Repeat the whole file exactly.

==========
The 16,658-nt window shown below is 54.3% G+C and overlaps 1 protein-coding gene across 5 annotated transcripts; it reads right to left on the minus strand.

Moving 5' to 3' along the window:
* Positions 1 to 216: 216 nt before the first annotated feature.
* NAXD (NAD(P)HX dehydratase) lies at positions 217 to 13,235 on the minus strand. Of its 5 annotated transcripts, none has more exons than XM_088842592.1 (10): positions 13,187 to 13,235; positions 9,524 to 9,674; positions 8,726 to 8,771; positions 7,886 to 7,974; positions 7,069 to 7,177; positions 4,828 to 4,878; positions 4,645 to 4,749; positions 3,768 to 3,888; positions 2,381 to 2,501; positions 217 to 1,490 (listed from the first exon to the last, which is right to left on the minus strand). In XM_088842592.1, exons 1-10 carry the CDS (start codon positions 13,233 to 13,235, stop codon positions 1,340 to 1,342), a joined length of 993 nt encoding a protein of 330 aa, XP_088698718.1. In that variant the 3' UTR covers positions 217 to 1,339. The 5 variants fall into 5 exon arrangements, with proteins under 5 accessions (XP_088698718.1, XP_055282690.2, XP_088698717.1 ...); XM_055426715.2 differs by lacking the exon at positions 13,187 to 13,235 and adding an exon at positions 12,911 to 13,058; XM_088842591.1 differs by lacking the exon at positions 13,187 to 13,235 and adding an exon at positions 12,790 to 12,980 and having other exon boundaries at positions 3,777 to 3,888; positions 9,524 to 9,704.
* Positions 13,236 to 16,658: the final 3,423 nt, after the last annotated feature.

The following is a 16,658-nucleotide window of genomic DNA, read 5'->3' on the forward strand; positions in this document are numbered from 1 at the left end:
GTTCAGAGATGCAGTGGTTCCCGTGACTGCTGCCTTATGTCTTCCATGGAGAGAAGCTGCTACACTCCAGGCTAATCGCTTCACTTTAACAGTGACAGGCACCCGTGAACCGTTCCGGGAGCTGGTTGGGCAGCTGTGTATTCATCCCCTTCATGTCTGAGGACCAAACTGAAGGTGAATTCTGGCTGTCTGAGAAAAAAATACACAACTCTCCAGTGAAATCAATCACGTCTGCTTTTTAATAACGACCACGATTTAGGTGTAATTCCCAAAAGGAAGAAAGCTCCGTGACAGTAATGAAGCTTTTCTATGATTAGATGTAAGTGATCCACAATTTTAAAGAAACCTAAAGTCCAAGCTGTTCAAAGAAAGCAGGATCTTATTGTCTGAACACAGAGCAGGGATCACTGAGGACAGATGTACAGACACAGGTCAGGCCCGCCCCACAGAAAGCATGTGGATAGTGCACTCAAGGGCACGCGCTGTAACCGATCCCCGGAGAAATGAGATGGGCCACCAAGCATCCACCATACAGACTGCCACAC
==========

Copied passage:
The 16,658-nt window shown below is 54.3% G+C and overlaps 1 protein-coding gene across 5 annotated transcripts; it reads right to left on the minus strand.

Moving 5' to 3' along the window:
* Positions 1 to 216: 216 nt before the first annotated feature.
* NAXD (NAD(P)HX dehydratase) lies at positions 217 to 13,235 on the minus strand. Of its 5 annotated transcripts, none has more exons than XM_088842592.1 (10): positions 13,187 to 13,235; positions 9,524 to 9,674; positions 8,726 to 8,771; positions 7,886 to 7,974; positions 7,069 to 7,177; positions 4,828 to 4,878; positions 4,645 to 4,749; positions 3,768 to 3,888; positions 2,381 to 2,501; positions 217 to 1,490 (listed from the first exon to the last, which is right to left on the minus strand). In XM_088842592.1, exons 1-10 carry the CDS (start codon positions 13,233 to 13,235, stop codon positions 1,340 to 1,342), a joined length of 993 nt encoding a protein of 330 aa, XP_088698718.1. In that variant the 3' UTR covers positions 217 to 1,339. The 5 variants fall into 5 exon arrangements, with proteins under 5 accessions (XP_088698718.1, XP_055282690.2, XP_088698717.1 ...); XM_055426715.2 differs by lacking the exon at positions 13,187 to 13,235 and adding an exon at positions 12,911 to 13,058; XM_088842591.1 differs by lacking the exon at positions 13,187 to 13,235 and adding an exon at positions 12,790 to 12,980 and having other exon boundaries at positions 3,777 to 3,888; positions 9,524 to 9,704.
* Positions 13,236 to 16,658: the final 3,423 nt, after the last annotated feature.

The following is a 16,658-nucleotide window of genomic DNA, read 5'->3' on the forward strand; positions in this document are numbered from 1 at the left end:
GTTCAGAGATGCAGTGGTTCCCGTGACTGCTGCCTTATGTCTTCCATGGAGAGAAGCTGCTACACTCCAGGCTAATCGCTTCACTTTAACAGTGACAGGCACCCGTGAACCGTTCCGGGAGCTGGTTGGGCAGCTGTGTATTCATCCCCTTCATGTCTGAGGACCAAACTGAAGGTGAATTCTGGCTGTCTGAGAAAAAAATACACAACTCTCCAGTGAAATCAATCACGTCTGCTTTTTAATAACGACCACGATTTAGGTGTAATTCCCAAAAGGAAGAAAGCTCCGTGACAGTAATGAAGCTTTTCTATGATTAGATGTAAGTGATCCACAATTTTAAAGAAACCTAAAGTCCAAGCTGTTCAAAGAAAGCAGGATCTTATTGTCTGAACACAGAGCAGGGATCACTGAGGACAGATGTACAGACACAGGTCAGGCCCGCCCCACAGAAAGCATGTGGATAGTGCACTCAAGGGCACGCGCTGTAACCGATCCCCGGAGAAATGAGATGGGCCACCAAGCATCCACCATACAGACTGCCACAC